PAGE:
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Am Surg. 2015 Dec;81(12):1232-6.

Does Transumbilical Incision Influence Surgical Site Infection Rates of the Laparoscopic Sigmoidectomy and Anterior Resection?

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Department of General and Gastroenterological Surgery, Osaka Medical College Hospital, Takatsuki, Osaka, Japan.


Laparoscopic surgery is widespread and is safe and effective for the management of patients with colorectal cancer. However, surgical site infection (SSI) remains an unresolved complication. The present study investigated the comparative effect of supraumbilical incision versus transumbilical incision (TU) on the incidence of SSI in patients undergoing laparoscopic surgery for colon cancer. Medical records from patients with colorectal cancer who underwent laparoscopic sigmoid and rectosigmoid colon surgeries with either supraumbilical incision (n = 150) or TU (n = 150) were retrospectively reviewed. There was no difference in demographics, comorbidities, or operative variables between the two groups. The transumbilical group and the supraumbilical group were comparable with regards to overall SSI (6.0% vs 4.0%; P = 0.4062), superficial SSI (6.0% vs 3.3%; P = 0.2704), and deep SSI (0% vs 0.7%; P = 0.2385). SSI developed after laparoscopic sigmoid and rectosigmoid colon cancer surgery in 15 (5.0%) of the 300 patients. Of these superficial SSI, all wounds were in the left lower quadrant incision, and the transumbilical port sites did not become infected. Univariate analysis failed to identify any risk factors for SSI. Avoidance of the umbilicus offers no benefit with regard to SSI compared with TU.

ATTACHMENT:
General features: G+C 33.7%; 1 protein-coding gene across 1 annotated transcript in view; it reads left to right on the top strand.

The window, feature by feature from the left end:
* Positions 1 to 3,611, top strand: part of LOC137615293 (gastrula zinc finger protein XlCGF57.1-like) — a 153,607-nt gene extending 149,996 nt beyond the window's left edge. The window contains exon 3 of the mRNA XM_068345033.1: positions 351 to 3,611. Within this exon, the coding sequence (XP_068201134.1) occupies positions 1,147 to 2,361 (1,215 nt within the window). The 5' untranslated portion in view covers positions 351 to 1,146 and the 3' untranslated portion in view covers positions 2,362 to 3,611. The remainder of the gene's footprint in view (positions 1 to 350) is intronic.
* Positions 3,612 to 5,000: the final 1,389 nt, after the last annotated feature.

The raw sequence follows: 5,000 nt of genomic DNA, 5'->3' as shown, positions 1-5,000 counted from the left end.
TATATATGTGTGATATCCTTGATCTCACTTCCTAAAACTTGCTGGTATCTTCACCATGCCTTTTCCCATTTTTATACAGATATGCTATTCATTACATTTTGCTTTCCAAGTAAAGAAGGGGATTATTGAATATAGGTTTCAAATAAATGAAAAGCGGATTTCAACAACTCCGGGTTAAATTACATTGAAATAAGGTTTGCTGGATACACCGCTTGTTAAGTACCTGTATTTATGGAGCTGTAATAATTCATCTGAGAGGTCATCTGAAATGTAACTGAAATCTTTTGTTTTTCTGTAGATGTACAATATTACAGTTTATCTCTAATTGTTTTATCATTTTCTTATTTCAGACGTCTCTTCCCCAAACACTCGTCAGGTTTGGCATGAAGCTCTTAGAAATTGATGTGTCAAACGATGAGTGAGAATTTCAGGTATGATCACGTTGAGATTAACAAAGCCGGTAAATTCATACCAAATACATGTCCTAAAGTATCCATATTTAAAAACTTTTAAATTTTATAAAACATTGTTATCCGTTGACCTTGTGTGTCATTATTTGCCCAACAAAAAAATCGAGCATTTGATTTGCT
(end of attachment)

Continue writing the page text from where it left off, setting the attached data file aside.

[Indexed for MEDLINE]

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